Please use this identifier to cite or link to this item: https://hdl.handle.net/11681/4402
Title: A pilot-scale assessment of peroxone oxidation for potential treatment of three contaminated groundwaters at the Rocky Mountain Arsenal, Commerce City, Colorado
Authors: Program Manager for Rocky Mountain Arsenal (Colo.)
Strategic Environmental Research and Development Program (U.S.)
Zappi, Mark E.
Fleming, Elizabeth C.
Miller, Todd.
Ragan, Fred.
Swindle, Randy.
Morgan, Robert.
Keywords: BTEX
Hydrogen peroxide
Peroxone oxidation pilot system
Chlorinated Aliphatics
Organic contaminants
Pesticides
DIMP
Ozone
Groundwater pollution
Groundwater purification
Rocky Mountain Arsenal
Colorado
Harvey, Steven.
Publisher: Environmental Laboratory (U.S.)
Engineer Research and Development Center (U.S.)
Description: Technical Report
Abstract: Peroxone technology is based on the combination of hydrogen peroxide (H2O2) and ozone (O3) for the generation of the hydroxyl radical (OH•), which is a powerful reactive species in water, to further oxidize the organic contaminants. The main objective of this study was to determine the technical feasibility of using a peroxone system for treatment of contaminated groundwaters at the Rocky Mountain Arsenal (RMA). Past military and industrial activities at RMA have resulted in the contamination of the alluvial aquifier with various organic compounds such as Diisopropyl methylphosphonate (DIMP), pesticides, and volatile organic compounds. The U.S. Army Engineer Waterways Experiment Station (WES) has been tasked by the Department of Defense’s (DoD) Office of Strategic Environmental Research and Development Program to investigate the potential of peroxone for heating contaminated groundwaters at DoD installations. The peroxone oxidation pilot system used in this study was constructed and assembled by the WES Environmental Restoration Branch and the WES Directorate of Public Works. The unit consisted of four glass columns (6-ft diam and 14 ft in height) plumbed in series, a holding tank (500 gal) for influent water supply, two 3-lb-per-day ozone generators, a microcomputer for data logging, oxidizer injection systems, and monitors for vapor and aqueous phase concentrations of hydrogen peroxide and ozone. Essentially three independent pilot studies were performed during this effort. The three test influents were Influent of the North Boundary Containment System (NBCS), Well 213311 of the Basin A Neck System, and a composite sample (50/50) of Wells 01061 and 36001. The 50/50 composite was selected because the final concentration of the composite was considered characteristically similar to groundwater found within the Basin A and South Plant areas. Several oxidizer mass ratios (H2O2 / O3) and hydraulic residence times (HRTs) were studied. The results of this study indicate that peroxone was effective for removing targeted contaminants from the NBCS influent and South Plant groundwater. The 250-mg/l hydrogen peroxide, 2-percent ozone-dosed, and HRTs between 60 and 80 min were characteristics considered to be the optimal operating conditions for treating these two contaminated waters. Peroxone was considered ineffective for treatment of tie Basin A Neck system groundwater. The chemical matrix was considered too high in terms of contaminant levels and oxidizer scavengers present. Peroxone appears to be a viable process for removing organic contaminants from groundwaters. The effectiveness is dependent on water chemical matrix and contaminant level.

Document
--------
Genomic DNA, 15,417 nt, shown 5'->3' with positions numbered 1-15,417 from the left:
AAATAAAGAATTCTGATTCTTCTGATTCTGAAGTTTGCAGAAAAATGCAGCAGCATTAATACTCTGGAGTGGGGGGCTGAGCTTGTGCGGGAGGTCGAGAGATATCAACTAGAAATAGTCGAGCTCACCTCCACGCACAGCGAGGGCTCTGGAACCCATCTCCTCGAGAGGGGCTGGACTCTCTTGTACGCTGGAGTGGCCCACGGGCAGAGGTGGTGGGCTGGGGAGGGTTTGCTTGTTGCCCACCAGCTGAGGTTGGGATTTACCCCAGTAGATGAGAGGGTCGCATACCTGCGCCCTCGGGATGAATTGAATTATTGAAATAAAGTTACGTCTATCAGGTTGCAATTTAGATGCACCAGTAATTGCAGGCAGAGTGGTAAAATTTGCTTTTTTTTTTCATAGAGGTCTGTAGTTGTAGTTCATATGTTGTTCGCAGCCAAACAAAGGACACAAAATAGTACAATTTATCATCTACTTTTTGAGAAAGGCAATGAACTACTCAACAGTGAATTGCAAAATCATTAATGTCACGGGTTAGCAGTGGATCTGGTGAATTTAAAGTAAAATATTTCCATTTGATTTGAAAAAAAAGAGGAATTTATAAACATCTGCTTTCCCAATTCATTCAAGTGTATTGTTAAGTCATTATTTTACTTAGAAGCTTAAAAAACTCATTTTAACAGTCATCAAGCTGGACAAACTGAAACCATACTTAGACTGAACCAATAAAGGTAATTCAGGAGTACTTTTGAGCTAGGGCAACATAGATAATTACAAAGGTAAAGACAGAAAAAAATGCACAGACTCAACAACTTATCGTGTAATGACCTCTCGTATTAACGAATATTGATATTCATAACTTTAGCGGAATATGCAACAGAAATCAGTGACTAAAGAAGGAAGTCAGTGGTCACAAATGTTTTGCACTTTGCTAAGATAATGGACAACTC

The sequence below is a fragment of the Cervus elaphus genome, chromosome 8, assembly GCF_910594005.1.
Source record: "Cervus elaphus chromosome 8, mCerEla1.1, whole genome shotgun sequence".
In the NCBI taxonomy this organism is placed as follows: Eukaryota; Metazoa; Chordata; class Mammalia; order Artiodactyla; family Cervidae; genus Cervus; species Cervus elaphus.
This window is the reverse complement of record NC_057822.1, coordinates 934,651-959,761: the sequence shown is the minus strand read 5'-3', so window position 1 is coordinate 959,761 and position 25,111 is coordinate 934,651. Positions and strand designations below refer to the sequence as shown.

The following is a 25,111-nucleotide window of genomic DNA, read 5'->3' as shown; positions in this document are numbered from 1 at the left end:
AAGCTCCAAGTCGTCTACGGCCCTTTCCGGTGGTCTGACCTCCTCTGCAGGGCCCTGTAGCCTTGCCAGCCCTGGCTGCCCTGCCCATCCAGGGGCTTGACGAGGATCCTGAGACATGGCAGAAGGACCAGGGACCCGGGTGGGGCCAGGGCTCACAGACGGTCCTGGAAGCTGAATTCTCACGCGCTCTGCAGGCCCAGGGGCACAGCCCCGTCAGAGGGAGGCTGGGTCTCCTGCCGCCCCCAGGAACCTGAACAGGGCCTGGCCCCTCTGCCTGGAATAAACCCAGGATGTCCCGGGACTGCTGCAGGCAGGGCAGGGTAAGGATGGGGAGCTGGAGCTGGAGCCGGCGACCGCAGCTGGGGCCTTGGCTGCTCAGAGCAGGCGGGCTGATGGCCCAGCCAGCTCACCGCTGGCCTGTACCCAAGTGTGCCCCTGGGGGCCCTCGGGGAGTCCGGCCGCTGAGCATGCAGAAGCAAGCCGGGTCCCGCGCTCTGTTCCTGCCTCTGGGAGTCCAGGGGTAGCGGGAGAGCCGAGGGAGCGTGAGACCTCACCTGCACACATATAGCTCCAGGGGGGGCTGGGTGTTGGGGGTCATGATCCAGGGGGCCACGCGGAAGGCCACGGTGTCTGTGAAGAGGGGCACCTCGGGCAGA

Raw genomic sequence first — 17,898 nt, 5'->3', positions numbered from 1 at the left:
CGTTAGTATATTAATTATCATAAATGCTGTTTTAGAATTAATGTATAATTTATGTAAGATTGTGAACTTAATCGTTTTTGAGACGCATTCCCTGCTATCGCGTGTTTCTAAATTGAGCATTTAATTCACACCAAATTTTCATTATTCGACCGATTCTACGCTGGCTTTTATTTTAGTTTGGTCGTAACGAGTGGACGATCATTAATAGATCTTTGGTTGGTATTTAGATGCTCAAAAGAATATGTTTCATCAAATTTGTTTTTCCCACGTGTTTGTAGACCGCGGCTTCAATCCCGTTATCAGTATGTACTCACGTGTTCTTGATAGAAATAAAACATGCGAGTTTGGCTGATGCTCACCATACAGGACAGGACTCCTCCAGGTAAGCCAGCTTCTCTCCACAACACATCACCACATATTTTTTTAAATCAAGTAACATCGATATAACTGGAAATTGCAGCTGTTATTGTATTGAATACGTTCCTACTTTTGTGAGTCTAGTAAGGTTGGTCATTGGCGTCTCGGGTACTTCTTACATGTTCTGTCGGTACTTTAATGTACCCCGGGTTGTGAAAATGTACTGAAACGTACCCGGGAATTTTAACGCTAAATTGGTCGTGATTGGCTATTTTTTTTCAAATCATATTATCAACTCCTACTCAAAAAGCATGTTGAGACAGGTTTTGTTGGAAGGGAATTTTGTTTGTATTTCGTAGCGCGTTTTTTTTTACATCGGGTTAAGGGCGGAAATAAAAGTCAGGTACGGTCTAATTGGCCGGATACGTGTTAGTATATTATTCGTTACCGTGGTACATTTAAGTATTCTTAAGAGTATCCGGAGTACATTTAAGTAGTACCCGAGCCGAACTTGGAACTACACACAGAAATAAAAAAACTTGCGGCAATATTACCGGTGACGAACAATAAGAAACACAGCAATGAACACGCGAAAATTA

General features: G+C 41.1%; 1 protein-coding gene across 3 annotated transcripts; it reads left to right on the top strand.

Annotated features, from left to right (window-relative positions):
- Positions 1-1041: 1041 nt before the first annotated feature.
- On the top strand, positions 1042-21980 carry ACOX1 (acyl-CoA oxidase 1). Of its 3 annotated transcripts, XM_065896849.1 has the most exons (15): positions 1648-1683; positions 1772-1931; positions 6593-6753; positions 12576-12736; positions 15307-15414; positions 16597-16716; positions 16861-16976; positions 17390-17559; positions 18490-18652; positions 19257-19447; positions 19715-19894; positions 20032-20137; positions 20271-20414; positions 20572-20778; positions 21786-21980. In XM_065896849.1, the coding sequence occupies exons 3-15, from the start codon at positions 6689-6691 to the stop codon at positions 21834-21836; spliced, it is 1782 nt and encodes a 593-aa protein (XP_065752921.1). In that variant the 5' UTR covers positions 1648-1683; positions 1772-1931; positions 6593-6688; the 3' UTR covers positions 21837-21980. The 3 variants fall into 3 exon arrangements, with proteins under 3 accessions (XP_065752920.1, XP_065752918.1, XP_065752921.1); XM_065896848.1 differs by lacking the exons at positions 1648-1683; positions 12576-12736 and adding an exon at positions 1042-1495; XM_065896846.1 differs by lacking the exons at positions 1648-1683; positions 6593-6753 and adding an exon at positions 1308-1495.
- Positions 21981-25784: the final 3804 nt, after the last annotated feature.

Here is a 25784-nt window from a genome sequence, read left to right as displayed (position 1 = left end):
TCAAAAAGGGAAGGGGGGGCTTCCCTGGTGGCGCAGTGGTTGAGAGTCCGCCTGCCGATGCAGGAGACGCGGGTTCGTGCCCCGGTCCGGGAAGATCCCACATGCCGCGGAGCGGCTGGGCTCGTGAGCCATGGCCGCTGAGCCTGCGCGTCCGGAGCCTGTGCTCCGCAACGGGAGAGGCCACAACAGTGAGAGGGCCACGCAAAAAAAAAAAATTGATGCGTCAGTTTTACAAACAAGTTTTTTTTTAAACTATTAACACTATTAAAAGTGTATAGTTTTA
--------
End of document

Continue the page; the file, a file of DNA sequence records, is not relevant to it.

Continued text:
URI: http://hdl.handle.net/11681/4402
Appears in Collections:Technical Report

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